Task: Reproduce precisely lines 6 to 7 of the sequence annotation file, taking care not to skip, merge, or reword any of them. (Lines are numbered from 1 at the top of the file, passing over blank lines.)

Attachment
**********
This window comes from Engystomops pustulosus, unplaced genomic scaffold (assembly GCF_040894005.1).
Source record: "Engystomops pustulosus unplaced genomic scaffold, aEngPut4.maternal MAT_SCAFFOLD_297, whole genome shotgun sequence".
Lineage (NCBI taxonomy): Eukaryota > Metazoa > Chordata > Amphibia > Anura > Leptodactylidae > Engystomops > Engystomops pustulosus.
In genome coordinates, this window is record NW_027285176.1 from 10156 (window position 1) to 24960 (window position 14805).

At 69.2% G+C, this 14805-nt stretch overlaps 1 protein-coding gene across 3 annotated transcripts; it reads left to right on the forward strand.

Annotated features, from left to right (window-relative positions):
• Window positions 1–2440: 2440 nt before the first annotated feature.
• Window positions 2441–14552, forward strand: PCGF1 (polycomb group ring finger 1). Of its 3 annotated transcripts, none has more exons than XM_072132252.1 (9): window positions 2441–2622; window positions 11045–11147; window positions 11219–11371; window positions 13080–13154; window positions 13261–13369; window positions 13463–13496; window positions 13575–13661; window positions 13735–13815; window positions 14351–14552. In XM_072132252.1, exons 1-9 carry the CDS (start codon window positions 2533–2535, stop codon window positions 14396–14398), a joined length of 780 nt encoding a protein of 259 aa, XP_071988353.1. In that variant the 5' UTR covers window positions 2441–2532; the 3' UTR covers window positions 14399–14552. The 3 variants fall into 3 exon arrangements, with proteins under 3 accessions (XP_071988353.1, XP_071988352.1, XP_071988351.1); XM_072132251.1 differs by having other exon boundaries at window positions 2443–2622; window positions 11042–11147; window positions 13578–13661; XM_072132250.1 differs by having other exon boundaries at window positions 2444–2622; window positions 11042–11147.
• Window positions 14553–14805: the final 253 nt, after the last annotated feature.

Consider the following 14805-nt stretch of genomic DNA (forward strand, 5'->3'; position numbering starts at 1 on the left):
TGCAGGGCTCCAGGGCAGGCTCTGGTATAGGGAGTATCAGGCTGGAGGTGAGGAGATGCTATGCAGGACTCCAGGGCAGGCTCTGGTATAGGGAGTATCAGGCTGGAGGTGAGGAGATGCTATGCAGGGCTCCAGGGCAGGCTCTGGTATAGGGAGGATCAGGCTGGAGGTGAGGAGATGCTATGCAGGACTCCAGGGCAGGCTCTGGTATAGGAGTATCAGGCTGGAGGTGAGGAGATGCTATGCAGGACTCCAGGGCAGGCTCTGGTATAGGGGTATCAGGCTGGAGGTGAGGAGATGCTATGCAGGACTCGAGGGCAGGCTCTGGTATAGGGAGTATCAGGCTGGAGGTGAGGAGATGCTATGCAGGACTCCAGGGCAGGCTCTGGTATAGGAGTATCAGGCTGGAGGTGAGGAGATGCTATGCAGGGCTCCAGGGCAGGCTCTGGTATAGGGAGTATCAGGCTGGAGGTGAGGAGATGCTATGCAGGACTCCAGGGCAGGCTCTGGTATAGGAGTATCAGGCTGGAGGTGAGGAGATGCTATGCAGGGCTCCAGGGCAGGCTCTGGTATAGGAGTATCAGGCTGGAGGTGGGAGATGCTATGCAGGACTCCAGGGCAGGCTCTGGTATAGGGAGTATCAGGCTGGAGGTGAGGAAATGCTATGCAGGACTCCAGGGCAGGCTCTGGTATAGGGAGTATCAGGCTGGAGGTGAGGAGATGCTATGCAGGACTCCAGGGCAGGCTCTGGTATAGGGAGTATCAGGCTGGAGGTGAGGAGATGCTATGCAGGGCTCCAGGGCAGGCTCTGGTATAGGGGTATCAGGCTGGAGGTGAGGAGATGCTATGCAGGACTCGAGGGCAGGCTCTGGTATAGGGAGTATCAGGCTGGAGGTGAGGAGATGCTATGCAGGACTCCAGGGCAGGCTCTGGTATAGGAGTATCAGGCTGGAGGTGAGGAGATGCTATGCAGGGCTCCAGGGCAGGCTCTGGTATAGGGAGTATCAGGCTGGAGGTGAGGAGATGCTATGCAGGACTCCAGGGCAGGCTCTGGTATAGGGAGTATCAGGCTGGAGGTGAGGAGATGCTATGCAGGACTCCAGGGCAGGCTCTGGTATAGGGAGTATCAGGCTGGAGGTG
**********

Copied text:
Annotated features, from left to right (window-relative positions):
• Window positions 1–2440: 2440 nt before the first annotated feature.